Today I was fortunate to talk in depth with a member of the Rotary Club. We mostly discussed the organisation, structures and activities of the RC, but I’m interested in the Masons and in invitation-only organisations in general so I asked about comparisons. He didn’t have much to say about the Masons but when I tangentially mentioned Article 17 of the Hamas Covenant which namechecks the RC as one of a number “Zionist organizations under various names and shapes, such as Freemasons, Rotary Clubs, espionage groups and others, which are all nothing more than cells of subversion and saboteurs”, it’s safe to say that he was mildly astounded. Zionism is far from the reckoning of the Rotary Club which, outside Hamas, is probably most famous for its polio vaccination work.
It’s important to combat conspiracy theorists because I know from walking around London and accepting meticulously put-together leaflets that they are on the rise and actively seeding their deluded cynicism.
Several people have picked up on this cheering Guardian piece by Charlie Brooker on conspiracy theories but I heard it first from MuteBoy. MuteBoy was with me when we encountered these Truthers, who were absolutely barking.
Brooker is a titan of popular criticism – exactly what is required – and he could do this with one hand tied behind his back, but on this occasion he didn’t appear to be trying hard enough. He made it easy for his commenters to call him a conformist, which they duly did. You can’t win with these people – they’re as slippery as piglets – but you have to fight for their constituency, talk to the gallery by demolishing their arguments about motivation and logistics. I also think it helps to try to explain conspiracy theories as a social phenomenon.
I’ve asked two structural engineers (one of whom specialises counter-terrorism) of my acquaintance to write a guest post for this blog addressing with the technical side of the Truther arguments. Matt (my Matt, one of them) remarks from time to time that you’ll never see a proper engineer crediting a conspiracy theory about 9/11. I’ve asked him to address the theories advanced by Engineers and Architects for 9/11 Truth. We’ll see.
Here’s a selection of comments from the Brooker piece (not representative). :
“The silliest conspiracy theory of all is the one to the effect that a score of wealthy young muslims took flying lessons to learn how to pilot jetliners into the WTC because “they hated our freedom. And our way of life.”
If you believe that, and that basically is the narrative promoted by “sensible” people, I don’t see why the relatively mundane fantasy of large green cats and a planet whose existence can be verified with binoculars should be treated with such contempt. It is, after all, rather harmless whereas the one involving an innocent America, suddenly attacked by religious fanatics beyond the reach of reason, has led to carnage on a world wide scale.
It really is a pity that none of the hundreds of totally innocent bystanders currently being tortured in Guantanamo has the opportunity to share in these satirical occasions.”
This commenter ignores the documented research into Al Qaeda’s objectives and activities, and appears to favour the motiveless theory that the US government would have killed – with horrible suffering – 3000 of its own people and traumatised the entire nation on September 11th.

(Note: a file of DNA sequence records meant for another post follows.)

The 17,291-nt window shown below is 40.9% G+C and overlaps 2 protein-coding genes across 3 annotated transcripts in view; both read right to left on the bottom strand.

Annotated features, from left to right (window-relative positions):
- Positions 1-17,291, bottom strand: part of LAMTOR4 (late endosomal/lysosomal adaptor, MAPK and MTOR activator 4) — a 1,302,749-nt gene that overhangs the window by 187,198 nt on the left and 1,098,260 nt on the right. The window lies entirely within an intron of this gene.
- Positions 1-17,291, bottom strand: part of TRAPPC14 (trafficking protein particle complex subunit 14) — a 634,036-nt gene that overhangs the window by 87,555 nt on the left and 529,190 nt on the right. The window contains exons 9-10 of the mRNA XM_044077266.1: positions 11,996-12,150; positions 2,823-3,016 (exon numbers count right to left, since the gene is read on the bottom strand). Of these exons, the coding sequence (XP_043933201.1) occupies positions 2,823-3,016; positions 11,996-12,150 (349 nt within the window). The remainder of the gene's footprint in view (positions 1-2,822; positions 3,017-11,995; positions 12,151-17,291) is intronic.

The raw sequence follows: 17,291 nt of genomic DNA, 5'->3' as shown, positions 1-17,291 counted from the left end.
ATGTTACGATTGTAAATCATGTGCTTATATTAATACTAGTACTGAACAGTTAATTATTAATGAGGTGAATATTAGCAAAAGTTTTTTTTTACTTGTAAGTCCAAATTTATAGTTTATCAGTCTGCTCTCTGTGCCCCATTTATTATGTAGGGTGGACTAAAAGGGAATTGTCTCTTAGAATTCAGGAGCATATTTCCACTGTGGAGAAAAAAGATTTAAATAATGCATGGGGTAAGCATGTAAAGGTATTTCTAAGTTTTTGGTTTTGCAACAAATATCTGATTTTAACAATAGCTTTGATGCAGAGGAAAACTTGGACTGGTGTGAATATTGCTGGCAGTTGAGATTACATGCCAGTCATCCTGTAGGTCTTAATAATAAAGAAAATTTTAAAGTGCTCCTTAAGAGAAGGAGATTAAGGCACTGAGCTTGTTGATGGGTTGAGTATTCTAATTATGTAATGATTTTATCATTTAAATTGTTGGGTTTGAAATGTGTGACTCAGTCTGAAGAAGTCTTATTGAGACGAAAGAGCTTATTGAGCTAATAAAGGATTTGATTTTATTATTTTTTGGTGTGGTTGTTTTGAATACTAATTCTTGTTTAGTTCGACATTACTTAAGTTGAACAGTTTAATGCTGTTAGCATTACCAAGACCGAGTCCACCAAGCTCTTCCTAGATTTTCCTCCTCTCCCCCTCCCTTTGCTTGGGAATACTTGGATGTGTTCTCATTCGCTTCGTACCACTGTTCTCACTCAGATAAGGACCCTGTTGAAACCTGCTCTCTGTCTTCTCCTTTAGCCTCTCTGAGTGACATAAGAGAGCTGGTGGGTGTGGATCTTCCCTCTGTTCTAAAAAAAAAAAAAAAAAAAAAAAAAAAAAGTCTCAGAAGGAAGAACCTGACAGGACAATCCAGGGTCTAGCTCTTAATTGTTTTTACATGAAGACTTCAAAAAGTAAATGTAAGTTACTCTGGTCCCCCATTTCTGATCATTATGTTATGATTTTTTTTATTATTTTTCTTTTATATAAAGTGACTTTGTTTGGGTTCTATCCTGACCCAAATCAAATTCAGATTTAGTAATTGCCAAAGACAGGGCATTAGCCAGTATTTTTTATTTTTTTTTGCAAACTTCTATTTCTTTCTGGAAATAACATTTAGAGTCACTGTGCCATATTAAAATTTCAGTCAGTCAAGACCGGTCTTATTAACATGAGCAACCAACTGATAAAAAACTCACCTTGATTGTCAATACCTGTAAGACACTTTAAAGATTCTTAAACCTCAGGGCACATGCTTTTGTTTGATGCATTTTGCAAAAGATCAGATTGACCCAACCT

“The problem with all this conspiracy theory stuff is if you say ‘they’re all mad’ people think you’re with the official version. I want to to join the cock up theorists club because I don’t believe a govenment who can balls up the Iraq war in the way that they did or the economy as they are doing now could do something which according to the theories would take such precise planning and execution.”
I think that this is a fair point made really badly. Yeah, a conspiracy on the scale of 9/11 would inevitably leak. But this bloke’s cock-up theory implies that governments would hoodwink us if they could only be confident in getting away with it. Adhering to this theory in a parliamentary democracy is dangerously cynical and in fact just as demented as believing the conspiracy theory.
So I get labelled a conformist by Truthers – big deal.
“I am reminded of two events that are now widely accepted as historical fact: the collusion of the U.S. in the overthrow of the governments of Iran and Guatemala in the 1950’s. Both of these were widely disputed in my youth as “paranoid leftwing conspiracy theories.” Nor was this restricted to the meanderings of the anti-communist right: I recall picking up an old college history of the middle east that was, in most respects, reasonably well done, but which insisted that there was “no evidence” that the U.S. had anything to do with the overthrow of the government of Iran.
9/11 conspiracies are relatively easy to disregard for the reasons outlined in this article. But, 25 years ago, it was almost as easy, for very similar reasons, to disregard claims about the U.S. in the 1950’s. So how, then, are we to distinguish between the two? At least here in the U.S. this would seem to be a necessary skill, as far too much of the left is given over to conspiracy or quasi-conspiracy theories. Some of them, may in fact be true: but which ones?”
I don’t read detective stories, but I think you’re supposed to look at motives and means and then work your way through the theories, most obvious first (rather than slinging out the most obvious as being too conformist)
Before I go though, of course, I have to link to these again.